Danish Maersk Group transported tons of illegal timber from Mozambique to China

Grupo dinamarquês Maersk transportou toneladas de madeira ilegal de Moçambique para a China

The Danish Maersk Group has in recent years transported several shipments of illegal timber from Mozambique to China, an investigation by journalists in Maputo and Denmark published yesterday reveals..

The company transported illegal timber from Mozambique to China several times between 2019 and 2021," write the Danish Danwatch and Zitamar News, with offices in Maputo and London, citing transports that amounted to thousands of tons.

Consultation of documents allowed confirmation of several cargoes, such as one on February 04, 2020, when a container ship owned by the Danish giant arrived at the port of Ningbo, China, having on board 255 tons of illegal timber from Beira, Mozambique.

More specifically, whole, unprocessed trunks of the reddish-brown tropical tree species Nkula, which is only found in a few African countries and is estimated to be close to extinction? the report, cited by Lusa, states.

In January 2020 two other Maersk ships arrived at the same port in China with 4,000 tons of illegal timber from Mozambique, another of the Chinese import data that Danwatch and Zitamar News obtained through C4ADS, a U.S. body that does data collection focused on illicit trade and global security.

There are also records in 2019 and 2021, these and other cargoes of Nkula, Mondzo and Chanato, all valuable timber varieties and on the Mozambican authorities' native species list.

The Danish giant, which has not denied having made this transport, is not expressly violating the law, explain the authors of the article after consulting Mozambican law and experts in the field, but they denounce a practice that the group says it condemns and that it does so by circumventing the law.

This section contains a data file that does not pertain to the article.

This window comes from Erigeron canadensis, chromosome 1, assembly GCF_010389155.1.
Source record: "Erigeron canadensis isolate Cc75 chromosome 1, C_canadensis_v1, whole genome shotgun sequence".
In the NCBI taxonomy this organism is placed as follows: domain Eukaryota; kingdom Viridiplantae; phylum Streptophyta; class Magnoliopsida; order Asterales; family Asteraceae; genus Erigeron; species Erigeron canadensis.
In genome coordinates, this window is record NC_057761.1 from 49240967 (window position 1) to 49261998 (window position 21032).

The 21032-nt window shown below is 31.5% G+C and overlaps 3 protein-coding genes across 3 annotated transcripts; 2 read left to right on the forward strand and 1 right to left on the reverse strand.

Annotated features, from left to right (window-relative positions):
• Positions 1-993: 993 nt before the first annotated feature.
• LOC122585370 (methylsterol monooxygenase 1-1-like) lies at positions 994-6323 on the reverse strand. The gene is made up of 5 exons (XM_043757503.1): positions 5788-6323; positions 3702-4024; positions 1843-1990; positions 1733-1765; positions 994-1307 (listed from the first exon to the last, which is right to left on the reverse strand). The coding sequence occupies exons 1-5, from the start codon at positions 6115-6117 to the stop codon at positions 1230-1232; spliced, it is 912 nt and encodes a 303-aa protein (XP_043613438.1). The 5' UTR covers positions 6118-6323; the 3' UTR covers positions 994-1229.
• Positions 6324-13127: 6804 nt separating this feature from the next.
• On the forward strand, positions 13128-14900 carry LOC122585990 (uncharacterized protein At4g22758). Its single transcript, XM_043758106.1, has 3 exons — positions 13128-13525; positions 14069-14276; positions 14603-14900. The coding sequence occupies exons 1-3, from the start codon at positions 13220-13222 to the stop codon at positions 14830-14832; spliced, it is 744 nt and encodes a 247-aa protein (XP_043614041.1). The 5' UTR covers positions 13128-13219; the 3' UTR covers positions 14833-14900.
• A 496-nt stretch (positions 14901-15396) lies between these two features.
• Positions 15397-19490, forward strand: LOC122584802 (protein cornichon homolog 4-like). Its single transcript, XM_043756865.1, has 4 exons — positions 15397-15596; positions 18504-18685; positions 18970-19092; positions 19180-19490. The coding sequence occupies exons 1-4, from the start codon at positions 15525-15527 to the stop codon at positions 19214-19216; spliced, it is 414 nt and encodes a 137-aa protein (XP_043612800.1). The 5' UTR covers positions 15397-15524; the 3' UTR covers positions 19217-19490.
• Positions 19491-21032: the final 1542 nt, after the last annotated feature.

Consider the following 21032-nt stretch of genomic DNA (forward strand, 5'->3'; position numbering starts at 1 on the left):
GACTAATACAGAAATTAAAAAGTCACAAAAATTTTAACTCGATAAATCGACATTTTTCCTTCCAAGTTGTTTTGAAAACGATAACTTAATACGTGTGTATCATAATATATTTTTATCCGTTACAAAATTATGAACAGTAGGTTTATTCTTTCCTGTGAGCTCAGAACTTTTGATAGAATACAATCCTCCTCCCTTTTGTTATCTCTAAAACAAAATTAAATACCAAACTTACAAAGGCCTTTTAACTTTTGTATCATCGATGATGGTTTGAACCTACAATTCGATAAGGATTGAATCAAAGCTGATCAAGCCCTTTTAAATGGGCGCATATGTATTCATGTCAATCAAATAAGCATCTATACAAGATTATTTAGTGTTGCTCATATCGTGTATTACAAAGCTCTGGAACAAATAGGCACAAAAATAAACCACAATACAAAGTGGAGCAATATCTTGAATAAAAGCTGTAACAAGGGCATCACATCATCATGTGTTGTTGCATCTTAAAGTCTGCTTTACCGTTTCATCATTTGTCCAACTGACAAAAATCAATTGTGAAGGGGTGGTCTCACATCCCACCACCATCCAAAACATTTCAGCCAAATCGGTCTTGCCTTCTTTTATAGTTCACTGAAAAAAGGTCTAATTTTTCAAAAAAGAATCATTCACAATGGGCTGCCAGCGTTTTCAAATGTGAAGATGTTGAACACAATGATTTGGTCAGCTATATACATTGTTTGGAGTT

Maersk acknowledges that it has a responsibility to ensure that the cargo on the ships is legal, but holds back on the analysis that it is up to the authorities to approve a product for export.

This is because Mozambique's law for timber exports only says that the export of unprocessed timber of native species is not allowed, but the ban makes no reference to transportation or logistics.

In its latest sustainability report, Maersk writes that it is ?particularly concerned to curb the illegal timber trade? and that it is its policy ?not to tolerate the transport of wild animals and plants prohibited by international or national law? the article reads.

"We are aware that there are challenges, but it is a complex area," Maersk wrote in an email response to Danwatch and Zitamar News, saying it believes it is doing what it can to track cargo on board its ships.

Denmark's ambassador to Mozambique between 2011 and 2015, Mogens Pedersen, consulted as part of this investigation, assured that the shipping giant has long known about the risk of its container ships being used to transport illegal timber from Mozambique to China.

Two of the exporters who shipped "tropical" timber out of Mozambique via the ships MAERSK DOUALA and MAERSK NACALA have since been caught breaking Mozambique's timber laws.

Scientists estimate that deforestation ? caused by both the illegal timber trade and charcoal production ? has made Mozambique more fragile to cyclones, the government estimates losses due to this trade at billions of euros, and institutions like Mozambique's Institute for Social and Economic Studies warn that the funds raised help finance attacks by Islamist rebels, such as those that have occurred since 2017 in Cabo Delgado.

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